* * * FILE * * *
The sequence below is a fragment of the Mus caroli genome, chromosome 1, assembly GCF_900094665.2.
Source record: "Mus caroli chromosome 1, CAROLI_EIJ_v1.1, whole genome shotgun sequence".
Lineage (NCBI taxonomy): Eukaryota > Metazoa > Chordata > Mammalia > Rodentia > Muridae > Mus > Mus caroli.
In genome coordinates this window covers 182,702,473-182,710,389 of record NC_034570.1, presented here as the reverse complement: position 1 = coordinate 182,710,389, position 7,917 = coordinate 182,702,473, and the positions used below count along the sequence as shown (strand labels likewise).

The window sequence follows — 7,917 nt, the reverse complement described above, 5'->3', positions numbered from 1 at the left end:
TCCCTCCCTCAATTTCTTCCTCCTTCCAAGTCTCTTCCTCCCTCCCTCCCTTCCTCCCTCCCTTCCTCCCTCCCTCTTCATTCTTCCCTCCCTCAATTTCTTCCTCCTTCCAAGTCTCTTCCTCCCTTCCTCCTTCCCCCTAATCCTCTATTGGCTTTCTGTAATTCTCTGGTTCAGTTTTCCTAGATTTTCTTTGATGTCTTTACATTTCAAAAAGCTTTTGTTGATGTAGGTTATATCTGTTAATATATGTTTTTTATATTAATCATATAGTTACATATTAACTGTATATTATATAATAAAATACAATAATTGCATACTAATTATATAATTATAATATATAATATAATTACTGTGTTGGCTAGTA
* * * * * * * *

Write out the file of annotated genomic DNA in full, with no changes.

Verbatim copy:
The sequence below is a fragment of the Mus caroli genome, chromosome 1, assembly GCF_900094665.2.
Source record: "Mus caroli chromosome 1, CAROLI_EIJ_v1.1, whole genome shotgun sequence".
Lineage (NCBI taxonomy): Eukaryota > Metazoa > Chordata > Mammalia > Rodentia > Muridae > Mus > Mus caroli.
In genome coordinates this window covers 182,702,473-182,710,389 of record NC_034570.1, presented here as the reverse complement: position 1 = coordinate 182,710,389, position 7,917 = coordinate 182,702,473, and the positions used below count along the sequence as shown (strand labels likewise).

The window sequence follows — 7,917 nt, the reverse complement described above, 5'->3', positions numbered from 1 at the left end:
TCCCTCCCTCAATTTCTTCCTCCTTCCAAGTCTCTTCCTCCCTCCCTCCCTTCCTCCCTCCCTTCCTCCCTCCCTCTTCATTCTTCCCTCCCTCAATTTCTTCCTCCTTCCAAGTCTCTTCCTCCCTTCCTCCTTCCCCCTAATCCTCTATTGGCTTTCTGTAATTCTCTGGTTCAGTTTTCCTAGATTTTCTTTGATGTCTTTACATTTCAAAAAGCTTTTGTTGATGTAGGTTATATCTGTTAATATATGTTTTTTATATTAATCATATAGTTACATATTAACTGTATATTATATAATAAAATACAATAATTGCATACTAATTATATAATTATAATATATAATATAATTACTGTGTTGGCTAGTA